Something that more recent films have failed to recapture in their latent (frequently chaste) depictions of love and lust is that wanting, and not receiving, is often far more erotic than the act of sex itself. Take, for example, the characters of Gerri Kellman (J. Cameron-Smith) and Roman Roy (Kieran Culkin) on the HBO series Succession. Fans were positively titillated by the odd couple’s will-they-won’t-they dynamic, where their flirtatious and perverse, semi-Oedipal rapport literally comes to a head. This happens in an episode where Gerri is able to bring Roman—who has struggles with sex and intimacy—to self-stimulated climax by calling him derogatory names while he is on the other side of a closed door. Once season 3 began, fans were frantic to see Gerri and Roman finally consummate (even though it has been argued that Roman’s masturbation with Gerri’s assistance is Roman’s true means of intercourse; but that’s a whole other discussion).
But what those desperate to see the flippant, billionaire heir to an entertainment conglomerate ravish his father’s longtime business associate nearly twice his age failed to grasp at the time is what makes the Roman/Gerri dynamic so titillating in the first place: Longing. It’s what makes having a new crush feel so overwhelming; what makes people chase after someone who doesn’t want them. Being denied love and affection, or not having it quite yet, can be thrilling, and can be more thrilling than when it is requited. We can’t help but be enthralled and intrigued by what we can’t have. Thus, a large part of what makes Eva Husson’s interpretation of Mothering Sunday (adapted by playwright Alice Birch from Graham Swift’s novel) so engrossing is this depiction of an aching, desperate love—even if the fraught pair at the center of the narrative are, in fact, able to touch one another with ease. But the adulterous couple in question, young housekeeper Jane Fairchild (Odessa Young) and wealthy bachelor/law student Paul Sheringham (Josh O’Connor), are nonetheless kept apart in all ways except physically. Their carnal intimacy is shrouded by the lingering reminder of both their economic and class distinctions, and Paul’s impending marriage to another woman (Emma D’Arcy).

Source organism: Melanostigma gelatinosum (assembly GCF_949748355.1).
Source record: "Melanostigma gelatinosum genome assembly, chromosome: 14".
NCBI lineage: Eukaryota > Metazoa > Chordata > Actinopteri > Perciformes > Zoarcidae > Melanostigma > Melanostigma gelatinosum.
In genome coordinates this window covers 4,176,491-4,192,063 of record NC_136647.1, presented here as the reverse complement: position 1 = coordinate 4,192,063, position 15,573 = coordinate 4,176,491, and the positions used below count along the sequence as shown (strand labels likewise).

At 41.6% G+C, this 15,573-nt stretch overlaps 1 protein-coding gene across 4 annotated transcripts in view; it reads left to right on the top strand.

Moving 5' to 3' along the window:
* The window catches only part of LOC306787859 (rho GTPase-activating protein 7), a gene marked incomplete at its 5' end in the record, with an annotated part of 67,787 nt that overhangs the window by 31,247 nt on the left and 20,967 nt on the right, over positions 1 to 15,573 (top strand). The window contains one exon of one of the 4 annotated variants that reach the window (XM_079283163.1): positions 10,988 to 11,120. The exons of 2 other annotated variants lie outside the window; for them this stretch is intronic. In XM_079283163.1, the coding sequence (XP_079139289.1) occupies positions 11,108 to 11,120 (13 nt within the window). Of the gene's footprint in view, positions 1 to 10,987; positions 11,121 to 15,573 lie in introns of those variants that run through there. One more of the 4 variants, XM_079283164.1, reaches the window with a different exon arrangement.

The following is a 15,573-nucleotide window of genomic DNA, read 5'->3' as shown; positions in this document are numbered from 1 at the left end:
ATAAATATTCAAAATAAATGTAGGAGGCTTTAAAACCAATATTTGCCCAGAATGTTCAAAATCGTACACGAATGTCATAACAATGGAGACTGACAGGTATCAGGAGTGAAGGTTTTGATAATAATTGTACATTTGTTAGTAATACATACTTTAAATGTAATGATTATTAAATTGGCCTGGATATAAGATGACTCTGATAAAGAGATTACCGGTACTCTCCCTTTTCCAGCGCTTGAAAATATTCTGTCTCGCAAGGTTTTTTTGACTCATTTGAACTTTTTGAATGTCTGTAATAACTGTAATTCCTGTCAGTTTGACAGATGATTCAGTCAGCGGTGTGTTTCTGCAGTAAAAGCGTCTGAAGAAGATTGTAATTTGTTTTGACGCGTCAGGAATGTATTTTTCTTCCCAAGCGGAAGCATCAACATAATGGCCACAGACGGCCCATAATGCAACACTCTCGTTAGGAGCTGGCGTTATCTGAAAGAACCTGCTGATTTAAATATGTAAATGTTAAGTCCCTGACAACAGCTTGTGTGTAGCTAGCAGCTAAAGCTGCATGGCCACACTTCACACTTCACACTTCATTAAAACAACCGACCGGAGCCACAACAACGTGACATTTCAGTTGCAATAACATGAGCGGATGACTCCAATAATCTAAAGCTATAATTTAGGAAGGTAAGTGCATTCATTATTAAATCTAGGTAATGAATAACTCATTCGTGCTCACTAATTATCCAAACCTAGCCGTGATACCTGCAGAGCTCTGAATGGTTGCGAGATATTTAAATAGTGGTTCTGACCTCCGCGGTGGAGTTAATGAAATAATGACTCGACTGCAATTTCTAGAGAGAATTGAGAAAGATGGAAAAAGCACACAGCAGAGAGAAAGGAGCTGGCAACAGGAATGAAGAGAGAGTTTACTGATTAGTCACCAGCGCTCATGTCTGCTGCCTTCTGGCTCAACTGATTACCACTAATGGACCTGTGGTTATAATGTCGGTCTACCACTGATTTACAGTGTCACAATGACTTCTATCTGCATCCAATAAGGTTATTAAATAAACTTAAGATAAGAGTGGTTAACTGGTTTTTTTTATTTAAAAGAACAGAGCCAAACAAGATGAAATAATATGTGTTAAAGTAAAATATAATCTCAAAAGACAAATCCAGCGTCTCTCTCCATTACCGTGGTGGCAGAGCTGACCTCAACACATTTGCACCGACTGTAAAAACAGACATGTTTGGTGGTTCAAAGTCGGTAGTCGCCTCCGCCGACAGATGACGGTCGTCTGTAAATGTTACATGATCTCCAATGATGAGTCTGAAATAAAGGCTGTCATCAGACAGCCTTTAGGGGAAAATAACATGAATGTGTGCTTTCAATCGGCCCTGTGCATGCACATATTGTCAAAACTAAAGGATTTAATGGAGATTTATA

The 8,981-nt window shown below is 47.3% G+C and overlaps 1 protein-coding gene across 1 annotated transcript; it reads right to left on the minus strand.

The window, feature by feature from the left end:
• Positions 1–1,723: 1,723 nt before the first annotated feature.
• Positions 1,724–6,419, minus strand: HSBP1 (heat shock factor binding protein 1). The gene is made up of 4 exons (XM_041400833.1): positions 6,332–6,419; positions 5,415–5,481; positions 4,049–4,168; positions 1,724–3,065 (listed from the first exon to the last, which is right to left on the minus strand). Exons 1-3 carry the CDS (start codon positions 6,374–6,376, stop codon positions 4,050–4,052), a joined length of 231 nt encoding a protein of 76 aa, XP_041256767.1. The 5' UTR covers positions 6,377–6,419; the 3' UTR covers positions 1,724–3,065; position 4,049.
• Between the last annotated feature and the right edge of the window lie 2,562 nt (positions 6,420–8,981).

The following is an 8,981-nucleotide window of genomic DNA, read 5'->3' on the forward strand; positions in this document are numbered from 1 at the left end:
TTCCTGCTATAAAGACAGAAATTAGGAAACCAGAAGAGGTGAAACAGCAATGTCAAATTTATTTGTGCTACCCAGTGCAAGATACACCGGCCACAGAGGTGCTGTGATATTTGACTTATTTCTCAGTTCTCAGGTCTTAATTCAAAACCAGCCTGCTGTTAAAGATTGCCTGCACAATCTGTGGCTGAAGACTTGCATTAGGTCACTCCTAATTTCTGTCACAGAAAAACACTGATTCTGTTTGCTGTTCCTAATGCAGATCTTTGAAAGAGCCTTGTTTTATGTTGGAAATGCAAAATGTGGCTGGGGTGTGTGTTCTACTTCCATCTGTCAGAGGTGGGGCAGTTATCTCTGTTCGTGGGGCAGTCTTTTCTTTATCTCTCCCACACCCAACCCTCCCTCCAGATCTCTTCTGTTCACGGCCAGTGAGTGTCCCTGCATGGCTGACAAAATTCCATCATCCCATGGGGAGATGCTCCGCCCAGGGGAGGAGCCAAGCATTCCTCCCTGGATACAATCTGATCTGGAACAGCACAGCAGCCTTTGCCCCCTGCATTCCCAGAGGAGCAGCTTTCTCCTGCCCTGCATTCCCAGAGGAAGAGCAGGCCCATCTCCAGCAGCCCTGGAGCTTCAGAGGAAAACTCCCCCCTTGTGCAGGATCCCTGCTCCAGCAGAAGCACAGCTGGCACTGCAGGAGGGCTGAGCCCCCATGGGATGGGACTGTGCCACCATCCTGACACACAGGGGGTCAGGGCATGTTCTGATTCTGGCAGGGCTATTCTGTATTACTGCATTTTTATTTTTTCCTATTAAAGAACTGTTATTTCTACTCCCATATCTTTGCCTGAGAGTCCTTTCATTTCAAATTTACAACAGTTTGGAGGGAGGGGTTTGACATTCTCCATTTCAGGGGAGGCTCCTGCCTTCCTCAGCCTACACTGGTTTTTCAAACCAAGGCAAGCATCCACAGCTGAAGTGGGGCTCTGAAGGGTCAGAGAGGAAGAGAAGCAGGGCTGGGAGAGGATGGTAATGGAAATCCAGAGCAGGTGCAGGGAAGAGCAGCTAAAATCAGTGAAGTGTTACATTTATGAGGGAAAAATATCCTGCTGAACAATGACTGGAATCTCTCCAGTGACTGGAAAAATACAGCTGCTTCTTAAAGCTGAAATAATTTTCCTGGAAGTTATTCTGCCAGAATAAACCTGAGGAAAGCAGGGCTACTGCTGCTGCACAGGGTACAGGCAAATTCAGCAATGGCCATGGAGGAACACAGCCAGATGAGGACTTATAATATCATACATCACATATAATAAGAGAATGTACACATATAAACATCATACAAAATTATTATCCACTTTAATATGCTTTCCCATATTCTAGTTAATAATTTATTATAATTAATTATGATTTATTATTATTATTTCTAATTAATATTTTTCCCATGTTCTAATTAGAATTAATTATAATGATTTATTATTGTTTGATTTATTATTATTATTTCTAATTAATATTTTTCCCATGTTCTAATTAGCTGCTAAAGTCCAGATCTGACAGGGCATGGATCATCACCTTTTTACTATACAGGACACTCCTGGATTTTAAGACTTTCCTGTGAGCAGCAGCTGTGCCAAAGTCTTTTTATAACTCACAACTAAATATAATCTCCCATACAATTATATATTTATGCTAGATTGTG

In the present day, Jane tends to the home of older married couple Clarrie (Olivia Colman) and Godfrey Niven (Colin Firth, whose obsession with the nice weather is very funny). She has had a sexual relationship with Paul, the couple’s neighbor, since her arrival at their home many years ago. On the eponymous Mothering Sunday (the English response to Mother’s Day), Godfrey gives Jane the rest of her day off. She’s then invited by Paul to spend the afternoon at his impressive estate, while his parents, the Nivens and his fiancée and her parents all have lunch together prior to Paul’s own arrival to the occasion. Paul puts off his summoned presence until the last possible moment, in order to enjoy the pleasures of his debauchery with Jane. The pair’s sex scenes are erotic and decadent, and O’Connor and Young have riveting chemistry. Meanwhile, the camera finds equal eroticism in non-sexual acts, like a sequence in which Paul undresses Jane that’s framed largely in hovering, patient close-ups. During intercourse, the camera cradles their bodies similarly, dawdling on awkward yet seductive movements and positions; Paul’s face hanging just over Jane’s nipple, or their chins resting on top of one another as Jane’s body lays on Paul’s.